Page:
By Mathilde Magnier
Since the 12 January earthquake, emergency aid was centred on the Port-au-Prince area, often at the expense of rural regions close to the capital that were also very hard-hit by the disaster. At a time when everybody talks about reconstruction, emergency issues still need to be addressed.
With her hands full of dishes, a woman is trying to make her way through piles of rubble and iron pieces on the ground. She puts them down on a batch of stones, already burning hot in the morning because of the sun. It is her improvised shelf in the middle of the ruins that used to be her house.
Next to that are an old pan and some cutlery, the only things she has left from her kitchen. In between linen and clothes, a family is living on the muddy ground under a piece of cloth as shelter. Apart from that, there is nothing. Welcome to everyday life in Sou Fo.
Sou Fo is a small rural town close to Gressier, about 30km from Port-au-Prince. People have suffered a lot here in the last three months. 80 percent of the town was destroyed in the earthquake. Like the rest of the region, this town was particularly hard-hit and has left the population in desperate need.
However, despite the damage, hardly any aid is arriving on the steep hills of Sou Fo. Three months after the earthquake, in the capital everybody is talking about transition from emergency aid to reconstruction help. People in Sou Fo feel they have been forgotten.
This situation is typical for Haiti’s rural areas. They were already in a fragile position before the earthquake. In order to support the population, Caritas is distributing kitchen kits and emergency shelter material to the inhabitants of this region. Until the end of April, more than 8,000 people will have benefitted from Caritas aid.
“From the first days, the aid was centred on Port-au-Prince and its surroundings, often at the expense of rural areas. In Gressier, these has been massive damage. Help is needed urgently there so that people can rebuild their community and relaunch the local economy,” said Caritas project coordinator Peter Amhof.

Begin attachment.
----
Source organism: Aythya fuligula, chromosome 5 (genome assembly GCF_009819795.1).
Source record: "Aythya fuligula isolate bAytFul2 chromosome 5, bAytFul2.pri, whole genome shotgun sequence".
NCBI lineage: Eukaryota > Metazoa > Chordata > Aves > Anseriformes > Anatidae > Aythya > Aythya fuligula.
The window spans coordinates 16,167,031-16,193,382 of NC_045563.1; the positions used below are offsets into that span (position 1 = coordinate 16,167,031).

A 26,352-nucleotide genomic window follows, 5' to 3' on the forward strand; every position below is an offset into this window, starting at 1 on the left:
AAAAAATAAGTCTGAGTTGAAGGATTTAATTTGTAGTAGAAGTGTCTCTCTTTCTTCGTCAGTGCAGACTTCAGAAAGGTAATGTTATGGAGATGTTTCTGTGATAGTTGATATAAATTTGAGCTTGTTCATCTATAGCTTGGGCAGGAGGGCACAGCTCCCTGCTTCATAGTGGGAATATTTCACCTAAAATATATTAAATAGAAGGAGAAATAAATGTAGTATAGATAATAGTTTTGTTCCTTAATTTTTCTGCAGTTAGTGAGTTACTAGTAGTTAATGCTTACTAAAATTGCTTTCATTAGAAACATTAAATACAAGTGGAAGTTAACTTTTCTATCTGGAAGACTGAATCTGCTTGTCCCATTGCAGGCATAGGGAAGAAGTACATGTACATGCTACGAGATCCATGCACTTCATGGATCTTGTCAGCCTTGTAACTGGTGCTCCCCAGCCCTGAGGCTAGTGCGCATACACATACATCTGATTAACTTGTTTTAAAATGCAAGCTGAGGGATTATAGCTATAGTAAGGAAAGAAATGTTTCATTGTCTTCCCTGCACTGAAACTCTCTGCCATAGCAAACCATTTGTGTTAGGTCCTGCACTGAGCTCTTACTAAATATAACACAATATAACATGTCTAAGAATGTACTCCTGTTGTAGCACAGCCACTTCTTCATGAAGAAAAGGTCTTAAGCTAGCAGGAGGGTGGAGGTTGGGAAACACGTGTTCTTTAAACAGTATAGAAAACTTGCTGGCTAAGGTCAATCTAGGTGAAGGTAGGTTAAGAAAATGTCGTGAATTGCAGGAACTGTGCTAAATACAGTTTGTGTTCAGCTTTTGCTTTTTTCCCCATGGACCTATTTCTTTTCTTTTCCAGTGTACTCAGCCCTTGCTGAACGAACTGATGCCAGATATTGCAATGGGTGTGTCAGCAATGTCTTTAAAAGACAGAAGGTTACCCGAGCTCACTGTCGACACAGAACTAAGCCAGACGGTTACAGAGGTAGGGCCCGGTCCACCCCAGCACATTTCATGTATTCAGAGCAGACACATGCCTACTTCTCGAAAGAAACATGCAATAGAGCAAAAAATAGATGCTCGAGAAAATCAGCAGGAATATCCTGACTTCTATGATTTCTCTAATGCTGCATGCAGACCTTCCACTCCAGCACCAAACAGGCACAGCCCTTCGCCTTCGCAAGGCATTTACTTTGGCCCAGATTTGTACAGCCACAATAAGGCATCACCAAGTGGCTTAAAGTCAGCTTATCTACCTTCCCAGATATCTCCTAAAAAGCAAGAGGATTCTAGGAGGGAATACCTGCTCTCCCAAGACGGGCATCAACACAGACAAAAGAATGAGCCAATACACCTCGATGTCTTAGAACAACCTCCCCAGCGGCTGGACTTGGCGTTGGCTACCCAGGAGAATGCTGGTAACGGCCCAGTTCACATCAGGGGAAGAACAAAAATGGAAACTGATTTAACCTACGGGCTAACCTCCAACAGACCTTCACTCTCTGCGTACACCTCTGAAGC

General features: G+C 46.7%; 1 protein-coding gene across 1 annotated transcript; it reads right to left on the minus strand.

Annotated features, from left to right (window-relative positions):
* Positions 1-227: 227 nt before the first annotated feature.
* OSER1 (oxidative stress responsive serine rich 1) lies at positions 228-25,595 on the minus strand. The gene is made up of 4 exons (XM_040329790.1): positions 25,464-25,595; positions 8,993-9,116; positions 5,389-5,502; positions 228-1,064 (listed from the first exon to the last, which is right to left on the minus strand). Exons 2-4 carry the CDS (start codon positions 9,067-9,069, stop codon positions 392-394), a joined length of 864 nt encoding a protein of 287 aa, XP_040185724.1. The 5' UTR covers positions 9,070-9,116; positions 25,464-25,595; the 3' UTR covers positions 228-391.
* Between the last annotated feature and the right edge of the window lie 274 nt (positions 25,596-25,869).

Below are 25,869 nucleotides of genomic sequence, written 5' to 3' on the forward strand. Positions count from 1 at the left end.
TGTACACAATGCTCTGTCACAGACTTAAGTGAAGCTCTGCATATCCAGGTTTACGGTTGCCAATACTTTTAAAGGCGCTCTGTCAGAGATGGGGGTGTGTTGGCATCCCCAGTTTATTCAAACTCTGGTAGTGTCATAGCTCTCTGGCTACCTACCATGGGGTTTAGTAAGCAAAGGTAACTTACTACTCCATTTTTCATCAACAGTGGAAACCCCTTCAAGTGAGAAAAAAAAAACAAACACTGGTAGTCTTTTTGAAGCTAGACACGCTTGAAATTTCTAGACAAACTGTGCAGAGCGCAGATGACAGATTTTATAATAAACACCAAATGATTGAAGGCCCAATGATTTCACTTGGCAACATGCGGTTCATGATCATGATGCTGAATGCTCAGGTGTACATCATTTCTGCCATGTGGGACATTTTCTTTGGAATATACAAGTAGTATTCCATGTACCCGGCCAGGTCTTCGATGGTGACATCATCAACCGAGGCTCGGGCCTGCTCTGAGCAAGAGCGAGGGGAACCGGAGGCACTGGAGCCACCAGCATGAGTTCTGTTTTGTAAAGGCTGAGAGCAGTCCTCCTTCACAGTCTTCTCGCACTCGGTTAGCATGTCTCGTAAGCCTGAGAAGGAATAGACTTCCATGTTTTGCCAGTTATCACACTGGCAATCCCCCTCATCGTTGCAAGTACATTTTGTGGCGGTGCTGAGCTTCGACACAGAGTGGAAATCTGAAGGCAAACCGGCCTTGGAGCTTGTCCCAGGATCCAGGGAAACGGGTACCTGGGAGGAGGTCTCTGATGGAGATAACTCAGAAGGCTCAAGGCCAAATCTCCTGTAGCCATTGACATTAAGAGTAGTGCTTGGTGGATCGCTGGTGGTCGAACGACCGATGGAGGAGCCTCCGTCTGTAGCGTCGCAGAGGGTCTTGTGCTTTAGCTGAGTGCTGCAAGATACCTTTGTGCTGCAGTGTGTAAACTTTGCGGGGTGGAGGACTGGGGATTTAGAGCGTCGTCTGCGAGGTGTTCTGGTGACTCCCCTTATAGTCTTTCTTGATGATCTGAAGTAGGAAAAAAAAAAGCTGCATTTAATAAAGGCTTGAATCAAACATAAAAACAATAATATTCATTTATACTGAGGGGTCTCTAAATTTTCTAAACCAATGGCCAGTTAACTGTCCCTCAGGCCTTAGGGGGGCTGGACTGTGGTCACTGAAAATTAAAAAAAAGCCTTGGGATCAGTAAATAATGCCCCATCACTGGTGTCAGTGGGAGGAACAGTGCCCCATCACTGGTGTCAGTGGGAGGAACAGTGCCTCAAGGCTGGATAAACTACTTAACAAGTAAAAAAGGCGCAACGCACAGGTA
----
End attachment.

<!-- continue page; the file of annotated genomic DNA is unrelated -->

Far away from the overcrowded capital Port-au-Prince, not many makeshift camps have been formed around Gressier. Here, most earthquake victims decided to remain in their houses, whatever it takes. This type of behaviour should be encouraged since there are still many people flocking to the capital, threatening first reconstruction efforts underway.
“Leave ? To go where ? And with whom ? This is my home ! I lost everything I had because of the earthquake, but this is the place I have always lived in. So I want to stay here, “ said Matthieu Mirlande. With his wife, his four children and some family members who fled from the capital, he lives in what is left of his house. He is carrying a big jute bag containing the two tarpaulins and the new mats and blankets he just received from Caritas staff. Now, he is heading home to install things.
A former builder out of employment since 12 January, Matthieu is relieved. He will now be able to improve his shelter and take down the sheets that made up the roof since the earthquake. Matthieu’s experience is typical for Sou Fo, where people are lacking even the most basic things. The situation has gotten so bad that people started to rebuild their houses by themselves despite safety issues. “Nobody else will do it for us,” said Matthieu.
In the Gressier area, people are mainly getting by thanks to neighbourly solidarity. “We are trying to cope with the situation. Whenever we are out of everything, family and friends will help us out. But it is difficult to get things, most of all water,” said Esmée Sémilienne. As usual, women and children are the most affected.
Esmée will now be able to cook “properly” for her children thanks to the cutlery, plates, cups and pans she got from Caritas. Before, she had to cook everything in the one pan she managed to save in the earthquake. However, this doesn’t solve all her problems. Esmée has no work and no husband. Alone, she is trying to support her family by “doing business” on the little road that crosses Sou Fo.
Like her, Vertilia Romulus is living on her own with her small children. Right after the earthquake, her “man” went to the South. He never came back. “I didn’t hear from him since then,” she said.
Ermite does her best to take care of her two, five and seven year old children, but she is homeless and unemployed. The fact that most schools in the regions don’t exist anymore makes things even harder for her. “Maybe there will be no aid for me, but it should at least come for them,” said the young woman, looking at her children.